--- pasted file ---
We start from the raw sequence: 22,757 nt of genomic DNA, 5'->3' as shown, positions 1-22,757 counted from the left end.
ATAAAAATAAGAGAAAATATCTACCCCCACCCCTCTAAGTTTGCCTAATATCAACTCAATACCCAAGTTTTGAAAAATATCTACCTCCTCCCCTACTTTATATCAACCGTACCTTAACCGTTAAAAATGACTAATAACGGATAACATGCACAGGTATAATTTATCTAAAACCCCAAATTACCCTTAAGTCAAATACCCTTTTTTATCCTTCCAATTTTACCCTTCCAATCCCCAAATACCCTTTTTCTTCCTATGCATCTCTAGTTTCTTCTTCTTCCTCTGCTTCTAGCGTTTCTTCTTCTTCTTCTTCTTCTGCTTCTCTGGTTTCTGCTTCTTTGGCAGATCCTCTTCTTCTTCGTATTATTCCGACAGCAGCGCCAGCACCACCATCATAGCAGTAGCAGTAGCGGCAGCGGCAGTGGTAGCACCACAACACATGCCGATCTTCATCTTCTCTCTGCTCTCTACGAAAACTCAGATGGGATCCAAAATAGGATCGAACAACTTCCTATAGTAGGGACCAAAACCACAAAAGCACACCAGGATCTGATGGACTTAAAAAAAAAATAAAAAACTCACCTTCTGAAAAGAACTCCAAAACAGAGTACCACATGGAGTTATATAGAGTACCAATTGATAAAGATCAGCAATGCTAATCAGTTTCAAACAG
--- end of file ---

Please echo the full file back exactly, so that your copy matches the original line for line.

We start from the raw sequence: 22,757 nt of genomic DNA, 5'->3' as shown, positions 1-22,757 counted from the left end.
ATAAAAATAAGAGAAAATATCTACCCCCACCCCTCTAAGTTTGCCTAATATCAACTCAATACCCAAGTTTTGAAAAATATCTACCTCCTCCCCTACTTTATATCAACCGTACCTTAACCGTTAAAAATGACTAATAACGGATAACATGCACAGGTATAATTTATCTAAAACCCCAAATTACCCTTAAGTCAAATACCCTTTTTTATCCTTCCAATTTTACCCTTCCAATCCCCAAATACCCTTTTTCTTCCTATGCATCTCTAGTTTCTTCTTCTTCCTCTGCTTCTAGCGTTTCTTCTTCTTCTTCTTCTTCTGCTTCTCTGGTTTCTGCTTCTTTGGCAGATCCTCTTCTTCTTCGTATTATTCCGACAGCAGCGCCAGCACCACCATCATAGCAGTAGCAGTAGCGGCAGCGGCAGTGGTAGCACCACAACACATGCCGATCTTCATCTTCTCTCTGCTCTCTACGAAAACTCAGATGGGATCCAAAATAGGATCGAACAACTTCCTATAGTAGGGACCAAAACCACAAAAGCACACCAGGATCTGATGGACTTAAAAAAAAAATAAAAAACTCACCTTCTGAAAAGAACTCCAAAACAGAGTACCACATGGAGTTATATAGAGTACCAATTGATAAAGATCAGCAATGCTAATCAGTTTCAAACAG